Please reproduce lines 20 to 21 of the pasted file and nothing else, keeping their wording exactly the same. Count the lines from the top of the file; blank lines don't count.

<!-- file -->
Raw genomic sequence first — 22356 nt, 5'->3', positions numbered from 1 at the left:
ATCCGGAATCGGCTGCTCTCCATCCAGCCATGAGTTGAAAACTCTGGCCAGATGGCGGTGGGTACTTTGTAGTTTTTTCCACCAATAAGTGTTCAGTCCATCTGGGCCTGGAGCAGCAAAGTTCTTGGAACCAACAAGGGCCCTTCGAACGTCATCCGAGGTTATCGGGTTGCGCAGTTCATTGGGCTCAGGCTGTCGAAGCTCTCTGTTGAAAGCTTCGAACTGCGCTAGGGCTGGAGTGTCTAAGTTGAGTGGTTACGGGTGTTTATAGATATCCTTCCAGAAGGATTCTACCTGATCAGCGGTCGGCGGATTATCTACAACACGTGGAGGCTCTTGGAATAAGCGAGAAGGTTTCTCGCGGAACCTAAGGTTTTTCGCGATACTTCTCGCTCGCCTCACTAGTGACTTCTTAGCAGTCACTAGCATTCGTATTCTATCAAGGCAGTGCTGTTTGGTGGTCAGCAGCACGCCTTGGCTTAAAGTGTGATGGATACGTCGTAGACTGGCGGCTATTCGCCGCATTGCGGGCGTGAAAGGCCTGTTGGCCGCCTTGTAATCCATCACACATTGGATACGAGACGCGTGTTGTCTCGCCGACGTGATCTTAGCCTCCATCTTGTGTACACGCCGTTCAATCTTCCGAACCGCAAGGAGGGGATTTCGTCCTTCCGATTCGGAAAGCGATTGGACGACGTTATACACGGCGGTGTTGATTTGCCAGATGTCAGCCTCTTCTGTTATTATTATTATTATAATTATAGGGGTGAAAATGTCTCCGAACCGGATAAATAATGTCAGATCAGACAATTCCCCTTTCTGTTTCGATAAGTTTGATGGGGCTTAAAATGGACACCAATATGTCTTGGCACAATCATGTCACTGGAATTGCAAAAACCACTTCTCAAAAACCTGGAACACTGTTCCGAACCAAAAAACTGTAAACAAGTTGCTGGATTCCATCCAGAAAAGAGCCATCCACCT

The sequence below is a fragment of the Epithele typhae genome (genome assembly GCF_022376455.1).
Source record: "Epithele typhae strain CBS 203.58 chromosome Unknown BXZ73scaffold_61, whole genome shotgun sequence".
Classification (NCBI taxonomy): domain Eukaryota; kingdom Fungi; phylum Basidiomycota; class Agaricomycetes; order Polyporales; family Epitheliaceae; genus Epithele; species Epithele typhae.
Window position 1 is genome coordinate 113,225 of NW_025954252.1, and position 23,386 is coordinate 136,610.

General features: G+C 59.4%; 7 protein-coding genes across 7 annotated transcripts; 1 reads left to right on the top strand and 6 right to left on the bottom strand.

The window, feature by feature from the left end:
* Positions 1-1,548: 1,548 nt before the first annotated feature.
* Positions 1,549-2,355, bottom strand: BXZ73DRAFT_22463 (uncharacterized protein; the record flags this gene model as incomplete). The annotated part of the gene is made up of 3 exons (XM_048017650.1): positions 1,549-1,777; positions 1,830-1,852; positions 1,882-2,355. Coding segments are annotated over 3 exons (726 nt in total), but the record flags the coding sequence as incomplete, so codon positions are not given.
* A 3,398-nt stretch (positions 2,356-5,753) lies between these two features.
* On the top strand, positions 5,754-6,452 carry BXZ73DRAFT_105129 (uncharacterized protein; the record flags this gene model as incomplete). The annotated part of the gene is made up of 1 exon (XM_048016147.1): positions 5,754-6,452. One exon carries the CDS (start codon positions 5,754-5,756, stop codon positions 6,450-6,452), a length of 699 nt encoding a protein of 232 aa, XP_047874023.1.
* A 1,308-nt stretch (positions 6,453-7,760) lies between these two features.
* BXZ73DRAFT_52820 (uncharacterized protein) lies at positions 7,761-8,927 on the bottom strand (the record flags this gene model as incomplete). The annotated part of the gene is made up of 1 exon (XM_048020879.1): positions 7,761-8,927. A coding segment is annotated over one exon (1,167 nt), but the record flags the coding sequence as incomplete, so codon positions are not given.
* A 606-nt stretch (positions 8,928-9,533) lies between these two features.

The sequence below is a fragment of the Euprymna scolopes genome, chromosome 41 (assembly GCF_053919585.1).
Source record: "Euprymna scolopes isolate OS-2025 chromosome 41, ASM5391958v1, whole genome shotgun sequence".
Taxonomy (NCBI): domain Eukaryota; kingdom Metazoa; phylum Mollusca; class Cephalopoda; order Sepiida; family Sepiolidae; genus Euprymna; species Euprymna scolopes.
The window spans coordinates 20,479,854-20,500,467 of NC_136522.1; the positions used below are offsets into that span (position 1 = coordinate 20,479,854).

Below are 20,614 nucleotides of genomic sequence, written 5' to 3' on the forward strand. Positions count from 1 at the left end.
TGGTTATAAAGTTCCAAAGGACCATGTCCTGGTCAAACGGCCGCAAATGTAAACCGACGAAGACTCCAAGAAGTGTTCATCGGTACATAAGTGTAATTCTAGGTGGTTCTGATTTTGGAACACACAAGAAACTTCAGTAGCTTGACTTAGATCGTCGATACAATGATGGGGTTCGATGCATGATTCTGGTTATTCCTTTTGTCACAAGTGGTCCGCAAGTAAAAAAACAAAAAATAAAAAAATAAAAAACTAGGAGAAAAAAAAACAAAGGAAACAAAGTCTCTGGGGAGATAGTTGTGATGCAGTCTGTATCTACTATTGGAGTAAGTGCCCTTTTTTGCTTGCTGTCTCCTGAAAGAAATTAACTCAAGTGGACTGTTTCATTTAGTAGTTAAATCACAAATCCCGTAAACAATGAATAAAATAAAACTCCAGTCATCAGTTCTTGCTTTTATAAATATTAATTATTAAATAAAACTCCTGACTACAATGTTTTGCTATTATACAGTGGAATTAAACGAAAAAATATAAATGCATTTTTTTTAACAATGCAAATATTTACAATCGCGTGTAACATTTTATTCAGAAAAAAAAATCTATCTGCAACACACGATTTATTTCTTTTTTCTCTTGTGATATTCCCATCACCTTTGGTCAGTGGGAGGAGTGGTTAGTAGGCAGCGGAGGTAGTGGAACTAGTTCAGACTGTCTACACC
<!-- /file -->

Below are 20,614 nucleotides of genomic sequence, written 5' to 3' on the forward strand. Positions count from 1 at the left end.
TGGTTATAAAGTTCCAAAGGACCATGTCCTGGTCAAACGGCCGCAAATGTAAACCGACGAAGACTCCAAGAAGTGTTCATCGGTACATAAGTGTAATTCTAGGTGGTTCTGATTTTGGAACACACAAGAAACTTCAGTAGCTTGACTTAGATCGTCGATACAATGATGGGGTTCGATGCATGATTCTGGTTATTCCTTTTGTCACAAGTGGTCCGCAAGTAAAAAAACAAAAAATAAAAAAATAAAAAACTAGGAGAAAAAAAAACAAAGGAAACAAAGTCTCTGGGGAGATAGTTGTGATGCAGTCTGTATCTACTATTGGAGTAAGTGCCCTTTTTTGCTTGCTGTCTCCTGAAAGAAATTAACTCAAGTGGACTGTTTCATTTAGTAGTTAAATCACAAATCCCGTAAACAATGAATAAAATAAAACTCCAGTCATCAGTTCTTGCTTTTATAAATATTAATTATTAAATAAAACTCCTGACTACAATGTTTTGCTATTATACAGTGGAATTAAACGAAAAAATATAAATGCATTTTTTTTAACAATGCAAATATTTACAATCGCGTGTAACATTTTATTCAGAAAAAAAAATCTATCTGCAACACACGATTTATTTCTTTTTTCTCTTGTGATATTCCCATCACCTTTGGTCAGTGGGAGGAGTGGTTAGTAGGCAGCGGAGGTAGTGGAACTAGTTCAGACTGTCTACACC